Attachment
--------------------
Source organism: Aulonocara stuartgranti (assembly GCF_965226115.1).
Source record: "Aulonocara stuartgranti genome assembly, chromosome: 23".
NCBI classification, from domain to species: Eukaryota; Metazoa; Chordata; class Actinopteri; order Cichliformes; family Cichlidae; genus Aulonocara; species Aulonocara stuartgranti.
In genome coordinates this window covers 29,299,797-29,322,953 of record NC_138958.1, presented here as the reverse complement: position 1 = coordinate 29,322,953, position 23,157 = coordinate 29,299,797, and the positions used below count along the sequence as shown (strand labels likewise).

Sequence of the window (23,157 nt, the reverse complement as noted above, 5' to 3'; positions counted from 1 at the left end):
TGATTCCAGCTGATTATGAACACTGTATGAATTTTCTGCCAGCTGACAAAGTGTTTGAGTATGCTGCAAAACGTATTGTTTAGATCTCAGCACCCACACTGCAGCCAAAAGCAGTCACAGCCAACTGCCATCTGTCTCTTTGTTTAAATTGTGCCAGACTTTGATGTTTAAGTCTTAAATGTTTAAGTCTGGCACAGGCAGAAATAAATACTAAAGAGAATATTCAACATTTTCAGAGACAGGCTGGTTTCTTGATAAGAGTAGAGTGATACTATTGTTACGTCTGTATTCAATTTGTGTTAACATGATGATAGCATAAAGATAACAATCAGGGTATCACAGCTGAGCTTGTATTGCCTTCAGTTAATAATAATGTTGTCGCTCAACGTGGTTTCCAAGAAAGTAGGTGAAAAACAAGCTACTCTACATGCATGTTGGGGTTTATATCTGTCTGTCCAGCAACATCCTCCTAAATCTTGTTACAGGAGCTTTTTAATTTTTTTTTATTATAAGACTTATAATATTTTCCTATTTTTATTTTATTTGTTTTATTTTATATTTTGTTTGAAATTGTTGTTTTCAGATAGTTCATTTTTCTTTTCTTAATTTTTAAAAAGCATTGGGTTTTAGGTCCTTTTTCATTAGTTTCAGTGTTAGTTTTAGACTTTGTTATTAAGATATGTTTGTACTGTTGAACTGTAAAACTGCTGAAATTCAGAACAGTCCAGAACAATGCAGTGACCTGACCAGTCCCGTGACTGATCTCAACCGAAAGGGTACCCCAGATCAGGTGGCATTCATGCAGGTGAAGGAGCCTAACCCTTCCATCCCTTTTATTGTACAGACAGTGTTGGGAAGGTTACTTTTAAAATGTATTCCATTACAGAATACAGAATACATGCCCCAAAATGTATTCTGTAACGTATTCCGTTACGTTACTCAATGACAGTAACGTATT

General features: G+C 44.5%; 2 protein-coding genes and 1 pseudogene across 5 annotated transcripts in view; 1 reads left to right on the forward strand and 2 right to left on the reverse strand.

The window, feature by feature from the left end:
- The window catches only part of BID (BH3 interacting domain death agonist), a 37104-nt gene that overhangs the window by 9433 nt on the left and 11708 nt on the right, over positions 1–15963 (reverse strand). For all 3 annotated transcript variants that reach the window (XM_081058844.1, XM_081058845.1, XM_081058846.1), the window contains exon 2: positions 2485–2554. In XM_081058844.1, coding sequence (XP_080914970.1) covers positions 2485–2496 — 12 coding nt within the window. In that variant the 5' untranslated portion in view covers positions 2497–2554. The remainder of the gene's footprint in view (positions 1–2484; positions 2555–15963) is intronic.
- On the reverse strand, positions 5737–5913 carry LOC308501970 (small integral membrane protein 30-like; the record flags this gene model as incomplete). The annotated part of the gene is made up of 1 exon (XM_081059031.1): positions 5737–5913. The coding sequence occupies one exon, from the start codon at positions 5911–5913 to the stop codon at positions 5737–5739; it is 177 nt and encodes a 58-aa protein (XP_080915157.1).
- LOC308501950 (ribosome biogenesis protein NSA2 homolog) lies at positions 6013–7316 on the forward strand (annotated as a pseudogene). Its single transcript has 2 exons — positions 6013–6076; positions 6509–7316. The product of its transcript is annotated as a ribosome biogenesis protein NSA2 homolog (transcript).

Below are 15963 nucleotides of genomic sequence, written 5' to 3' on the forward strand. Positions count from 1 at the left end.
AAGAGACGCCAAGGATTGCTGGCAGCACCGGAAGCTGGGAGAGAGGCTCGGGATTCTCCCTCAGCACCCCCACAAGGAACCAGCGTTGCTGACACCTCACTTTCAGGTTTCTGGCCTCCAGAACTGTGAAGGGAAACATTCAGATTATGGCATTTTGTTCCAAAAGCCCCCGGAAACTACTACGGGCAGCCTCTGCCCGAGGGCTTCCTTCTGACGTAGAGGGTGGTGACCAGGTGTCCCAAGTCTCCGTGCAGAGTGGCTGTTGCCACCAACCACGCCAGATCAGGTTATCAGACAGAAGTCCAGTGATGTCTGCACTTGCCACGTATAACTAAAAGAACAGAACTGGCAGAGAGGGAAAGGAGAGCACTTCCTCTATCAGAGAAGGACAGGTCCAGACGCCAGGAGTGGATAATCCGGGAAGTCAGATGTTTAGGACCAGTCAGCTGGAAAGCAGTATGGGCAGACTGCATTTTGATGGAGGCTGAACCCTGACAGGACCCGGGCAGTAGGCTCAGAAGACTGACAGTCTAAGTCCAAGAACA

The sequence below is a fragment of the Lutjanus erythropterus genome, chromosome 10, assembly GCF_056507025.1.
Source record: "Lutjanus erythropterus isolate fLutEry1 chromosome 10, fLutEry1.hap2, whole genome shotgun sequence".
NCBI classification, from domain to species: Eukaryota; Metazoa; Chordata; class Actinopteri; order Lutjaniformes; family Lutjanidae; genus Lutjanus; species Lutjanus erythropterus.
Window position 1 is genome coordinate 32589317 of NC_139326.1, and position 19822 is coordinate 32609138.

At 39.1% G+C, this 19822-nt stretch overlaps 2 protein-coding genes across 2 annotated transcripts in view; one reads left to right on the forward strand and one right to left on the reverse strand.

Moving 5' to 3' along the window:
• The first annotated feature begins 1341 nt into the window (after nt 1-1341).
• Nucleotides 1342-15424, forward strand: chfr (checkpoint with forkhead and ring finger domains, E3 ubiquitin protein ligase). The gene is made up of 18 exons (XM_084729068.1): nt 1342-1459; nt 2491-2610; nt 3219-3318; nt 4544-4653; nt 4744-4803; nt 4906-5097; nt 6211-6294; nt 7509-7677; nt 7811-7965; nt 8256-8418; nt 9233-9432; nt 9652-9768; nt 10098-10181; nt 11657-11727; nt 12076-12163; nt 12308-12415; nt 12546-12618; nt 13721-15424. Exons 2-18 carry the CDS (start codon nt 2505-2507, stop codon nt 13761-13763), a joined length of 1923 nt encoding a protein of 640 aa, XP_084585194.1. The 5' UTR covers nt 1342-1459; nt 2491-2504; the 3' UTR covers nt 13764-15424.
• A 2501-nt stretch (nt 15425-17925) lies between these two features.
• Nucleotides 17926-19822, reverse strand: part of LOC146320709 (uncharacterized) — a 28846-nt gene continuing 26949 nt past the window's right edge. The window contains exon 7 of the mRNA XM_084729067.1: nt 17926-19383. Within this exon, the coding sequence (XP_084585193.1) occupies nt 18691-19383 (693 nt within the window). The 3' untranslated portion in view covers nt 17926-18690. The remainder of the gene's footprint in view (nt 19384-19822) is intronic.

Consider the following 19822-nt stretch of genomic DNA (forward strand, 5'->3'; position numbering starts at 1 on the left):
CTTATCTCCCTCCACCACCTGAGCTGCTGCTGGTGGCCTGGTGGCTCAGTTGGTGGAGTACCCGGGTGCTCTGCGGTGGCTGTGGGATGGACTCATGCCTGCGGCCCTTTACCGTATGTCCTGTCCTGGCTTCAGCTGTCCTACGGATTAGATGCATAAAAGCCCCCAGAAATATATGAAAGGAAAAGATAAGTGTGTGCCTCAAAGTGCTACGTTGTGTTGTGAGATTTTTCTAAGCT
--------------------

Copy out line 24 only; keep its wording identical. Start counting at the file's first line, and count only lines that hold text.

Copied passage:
Consider the following 19822-nt stretch of genomic DNA (forward strand, 5'->3'; position numbering starts at 1 on the left):